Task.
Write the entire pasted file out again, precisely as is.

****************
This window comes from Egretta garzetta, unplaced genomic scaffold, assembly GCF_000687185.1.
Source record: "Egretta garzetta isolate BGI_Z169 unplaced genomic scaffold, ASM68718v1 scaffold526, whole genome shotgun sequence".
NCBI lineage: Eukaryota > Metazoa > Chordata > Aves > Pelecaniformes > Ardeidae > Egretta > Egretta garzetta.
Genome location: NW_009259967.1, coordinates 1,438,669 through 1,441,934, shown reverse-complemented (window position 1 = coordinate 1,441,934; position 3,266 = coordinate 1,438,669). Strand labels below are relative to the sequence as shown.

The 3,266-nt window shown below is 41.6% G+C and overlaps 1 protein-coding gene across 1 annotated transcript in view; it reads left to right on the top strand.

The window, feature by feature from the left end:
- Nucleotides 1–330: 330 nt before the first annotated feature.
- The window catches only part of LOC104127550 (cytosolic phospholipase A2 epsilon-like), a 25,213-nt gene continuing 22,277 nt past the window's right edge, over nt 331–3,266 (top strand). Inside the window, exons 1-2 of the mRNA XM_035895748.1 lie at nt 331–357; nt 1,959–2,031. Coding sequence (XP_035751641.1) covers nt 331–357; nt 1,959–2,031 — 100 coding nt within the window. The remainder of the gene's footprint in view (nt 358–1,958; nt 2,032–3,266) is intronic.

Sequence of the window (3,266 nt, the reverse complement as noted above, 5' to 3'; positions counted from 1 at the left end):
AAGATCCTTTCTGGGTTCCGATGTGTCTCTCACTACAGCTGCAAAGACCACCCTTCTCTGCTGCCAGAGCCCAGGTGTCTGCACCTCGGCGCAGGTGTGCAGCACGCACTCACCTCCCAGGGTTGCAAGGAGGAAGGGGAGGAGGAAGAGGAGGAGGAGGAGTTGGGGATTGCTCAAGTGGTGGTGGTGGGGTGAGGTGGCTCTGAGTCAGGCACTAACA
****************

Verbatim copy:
This window comes from Egretta garzetta, unplaced genomic scaffold, assembly GCF_000687185.1.
Source record: "Egretta garzetta isolate BGI_Z169 unplaced genomic scaffold, ASM68718v1 scaffold526, whole genome shotgun sequence".
NCBI lineage: Eukaryota > Metazoa > Chordata > Aves > Pelecaniformes > Ardeidae > Egretta > Egretta garzetta.
Genome location: NW_009259967.1, coordinates 1,438,669 through 1,441,934, shown reverse-complemented (window position 1 = coordinate 1,441,934; position 3,266 = coordinate 1,438,669). Strand labels below are relative to the sequence as shown.

The 3,266-nt window shown below is 41.6% G+C and overlaps 1 protein-coding gene across 1 annotated transcript in view; it reads left to right on the top strand.

The window, feature by feature from the left end:
- Nucleotides 1–330: 330 nt before the first annotated feature.
- The window catches only part of LOC104127550 (cytosolic phospholipase A2 epsilon-like), a 25,213-nt gene continuing 22,277 nt past the window's right edge, over nt 331–3,266 (top strand). Inside the window, exons 1-2 of the mRNA XM_035895748.1 lie at nt 331–357; nt 1,959–2,031. Coding sequence (XP_035751641.1) covers nt 331–357; nt 1,959–2,031 — 100 coding nt within the window. The remainder of the gene's footprint in view (nt 358–1,958; nt 2,032–3,266) is intronic.

Sequence of the window (3,266 nt, the reverse complement as noted above, 5' to 3'; positions counted from 1 at the left end):
AAGATCCTTTCTGGGTTCCGATGTGTCTCTCACTACAGCTGCAAAGACCACCCTTCTCTGCTGCCAGAGCCCAGGTGTCTGCACCTCGGCGCAGGTGTGCAGCACGCACTCACCTCCCAGGGTTGCAAGGAGGAAGGGGAGGAGGAAGAGGAGGAGGAGGAGTTGGGGATTGCTCAAGTGGTGGTGGTGGGGTGAGGTGGCTCTGAGTCAGGCACTAACA